I attended a speech he gave in 2001 and he talked about the image, among other lighter anecdotes about his career. He said it was one of the only images he ever regretted shooting as the image, showing the situation ‘as it is’ lacked context as it was published.  Adams told the audience that the man being executed was actually a soldier (a Captain), fighting in civilian clothes (against the Geneva conventions), and was responsible for a number of killings during the Tet offensive, and among those killed were civilians, according to the BBC, the wife and six children of a friend of the shooter, Brig. General Nguyen Ngoc Loan.  The image was important to swaying public opinion around the world, yet Adams felt he had personally ruined the life of a good man, the executioner.

So in short, I feel it’s complicated but we should do our best to accurately, and as widely as possible, document the events that are around us.


Presentation 1: Reflection on the Triangular Model

As an image maker or author, what moral dilemmas do you encounter in your own practice, or more broadly, around the medium of photography?

Do you have any models of your own to assess the appropriateness of an image or how it is used?

I personally do not feel I encounter many moral dilemmas with my own practice, as I am usually hired to fulfill a specific need, a head or glamour shot, a report of an event, a series of images from a Flamenco show.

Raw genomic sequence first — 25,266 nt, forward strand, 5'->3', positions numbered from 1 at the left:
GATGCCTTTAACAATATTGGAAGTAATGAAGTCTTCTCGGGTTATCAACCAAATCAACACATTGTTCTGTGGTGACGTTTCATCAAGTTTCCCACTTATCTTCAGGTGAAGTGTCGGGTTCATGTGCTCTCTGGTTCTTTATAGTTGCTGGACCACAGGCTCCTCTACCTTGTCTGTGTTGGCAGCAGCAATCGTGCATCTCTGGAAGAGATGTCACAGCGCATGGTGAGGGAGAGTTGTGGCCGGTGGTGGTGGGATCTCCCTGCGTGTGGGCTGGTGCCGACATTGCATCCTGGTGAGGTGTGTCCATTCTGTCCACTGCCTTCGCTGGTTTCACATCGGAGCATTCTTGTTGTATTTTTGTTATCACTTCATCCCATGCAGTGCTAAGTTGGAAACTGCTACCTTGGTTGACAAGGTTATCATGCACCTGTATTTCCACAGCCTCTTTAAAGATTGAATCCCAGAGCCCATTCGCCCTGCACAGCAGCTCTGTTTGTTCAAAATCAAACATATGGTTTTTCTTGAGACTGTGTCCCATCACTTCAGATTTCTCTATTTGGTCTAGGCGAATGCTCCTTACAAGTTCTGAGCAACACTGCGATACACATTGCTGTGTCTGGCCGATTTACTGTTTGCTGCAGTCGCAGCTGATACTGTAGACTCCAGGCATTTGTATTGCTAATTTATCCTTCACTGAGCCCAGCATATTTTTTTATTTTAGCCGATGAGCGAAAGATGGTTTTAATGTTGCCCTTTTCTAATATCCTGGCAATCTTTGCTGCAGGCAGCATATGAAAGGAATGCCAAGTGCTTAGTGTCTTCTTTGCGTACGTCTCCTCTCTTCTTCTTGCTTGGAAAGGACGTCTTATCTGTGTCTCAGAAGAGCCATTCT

Yet in my journalistic work, as an occasional contributor for the Diario de Sevilla, I do try my best to cover all angles, consider different perspectives, and to try to at least not make the subject matter come off in an unfavorable light. I have yet to photograph a controversial event, my work in this aspect is centered on events around town such as accidents/apartment fires, images from the hundreds of conventions held here year round, and press conferences.

In the forum discussing our own considerations, I do ask what I might do in the case of covering an event of national/international import. To which I have no clear answer. I suspect I might be more choosy in which images I send off to the media outlet, yet oftentimes one does not have the luxury of much time for local events.

And I have no model besides the one I’ve learned about today. I am familiar with the concept of sitter, photographer, spectator yet I had not thought to apply it to the ethics of my own work.


Week 5 Reflection

We’ve also been asked to write a brief reflection on these questions:

What has challenged you?

What has surprised you?

What do you feel you have learned?

What issues do you think constitute (in relation to your own specialism) an ‘ethical practice’, and what do you need to do to enhance your own?

So I think the challenge this week has been doing the draft oral presentation as well as the normal course work. I felt a bit more pressure this week and it’s not even over yet.

I was surprised to see the Triangular model of ethical consideration as it encapsulates quite well the ethics of photography that I was haphazardly taught as an undergraduate many moons ago.

Above in my review of the triangular model, I mentioned ethics in my own practice. To enhance my own ‘ethical practice’, I believe I need to think more carefully about each image I make, and of where that image will end up.